Record Labels Claim Limewire Liable For $75 Trillion in Damages
Limewire, the plaintiffs allege, owes them between $400 billion and 75 trillion. The latter, written out, comes to 75,000,000,000,000.
Everyone, meet Jeeves.
When not starring in Tarzan movies or enjoying the finer things in life, he moonlights as an account for the music industry.
We decided to graph a handful of additional values to put the $75 trillion in context. World GDP for 2011 is expected to be ~$65 trillion, the US national debt is currently $14.25 trillion, and the total median income for all 114,825,428 US households in 2010 is just $5.7 trillion. In other words, every single US household would have to spend all of its income buying nothing but music for over 13 years in order to arrive at what the music industry has deemed a reasonable settlement. Even the lower figure of $400 billion still amounts to seven percent of total household income in the entire country.
The alternative reading is that the plaintiffs are only eligible to recover statutory damages based on the number of songs shared. If Limeware shared 100 songs, as above, it would be required to pay damages of $10 per song or $1000 total. The enormous gap between these two figures is a genuine problem for modern copyright law. Judge Wood writes: "To the best of this Court's knowledge, the issue of whether a plaintiff should be able to recover from a secondarily liable defendant multiple awards per work based on the number of direct infringers... has never been addressed in a context where the secondarily liable defendant has enabled hundreds, if not thousands, of individuals to infringe."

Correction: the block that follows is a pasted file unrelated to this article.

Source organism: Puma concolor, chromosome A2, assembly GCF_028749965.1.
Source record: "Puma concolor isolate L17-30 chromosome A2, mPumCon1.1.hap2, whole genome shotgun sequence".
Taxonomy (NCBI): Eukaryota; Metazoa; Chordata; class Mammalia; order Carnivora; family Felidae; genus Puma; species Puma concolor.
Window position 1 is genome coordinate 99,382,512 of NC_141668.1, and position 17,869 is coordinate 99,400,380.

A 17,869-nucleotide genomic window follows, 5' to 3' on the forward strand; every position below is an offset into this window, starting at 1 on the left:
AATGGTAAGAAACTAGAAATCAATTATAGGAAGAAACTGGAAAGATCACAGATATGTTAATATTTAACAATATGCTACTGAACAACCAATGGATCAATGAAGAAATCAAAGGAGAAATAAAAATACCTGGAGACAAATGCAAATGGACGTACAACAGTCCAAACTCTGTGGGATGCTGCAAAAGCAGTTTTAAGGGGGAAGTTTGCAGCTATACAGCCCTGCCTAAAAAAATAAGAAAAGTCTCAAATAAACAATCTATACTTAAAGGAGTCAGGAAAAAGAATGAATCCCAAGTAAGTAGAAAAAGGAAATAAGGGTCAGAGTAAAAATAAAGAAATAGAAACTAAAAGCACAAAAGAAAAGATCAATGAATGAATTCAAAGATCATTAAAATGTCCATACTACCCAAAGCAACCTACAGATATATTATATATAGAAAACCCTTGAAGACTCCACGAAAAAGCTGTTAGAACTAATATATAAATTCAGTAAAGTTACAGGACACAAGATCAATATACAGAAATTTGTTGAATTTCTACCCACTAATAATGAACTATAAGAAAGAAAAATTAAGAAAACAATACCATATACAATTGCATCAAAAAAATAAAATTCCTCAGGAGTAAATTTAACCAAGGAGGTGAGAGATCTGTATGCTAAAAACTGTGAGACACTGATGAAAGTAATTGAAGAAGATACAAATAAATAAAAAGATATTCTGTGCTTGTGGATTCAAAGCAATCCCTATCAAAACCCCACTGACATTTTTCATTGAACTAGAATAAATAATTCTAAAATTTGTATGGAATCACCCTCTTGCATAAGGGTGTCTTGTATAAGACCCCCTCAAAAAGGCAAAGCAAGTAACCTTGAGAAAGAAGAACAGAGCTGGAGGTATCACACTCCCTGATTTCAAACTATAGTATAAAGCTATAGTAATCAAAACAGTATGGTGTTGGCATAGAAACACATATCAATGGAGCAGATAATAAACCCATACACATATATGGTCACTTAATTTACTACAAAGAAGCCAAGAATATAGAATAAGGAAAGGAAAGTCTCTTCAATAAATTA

Having acknowledged the problem, she rules that the plaintiffs are only eligible to recover a single statutory reward per work infringed. One of the strongest arguments against the claim that Limewire owes up to $75 trillion is that it violates the judicial precept of absurdity. In arguing that Limewire should be eligible for damages on every individual download, the studios were effectively arguing that Limewire owed it more money than the entire record industry has made since Edison invented the phonograph in 1877.
This decision is important because it both acknowledges a legitimate gap in copyright law while slapping down the recording industry's blatant stupidity. It's incredibly ironic that the music studios, who unquestionably have the most to gain from balanced copyright law that addresses digital media while maintaining fair use, instead paint themselves in motley. Even if Wood had agreed with their logic, no higher court would have allowed a $400 billion fine to stand against one company. Ridiculous moves like this leave us wondering how sincere the music industry is when it speaks of finding common ground.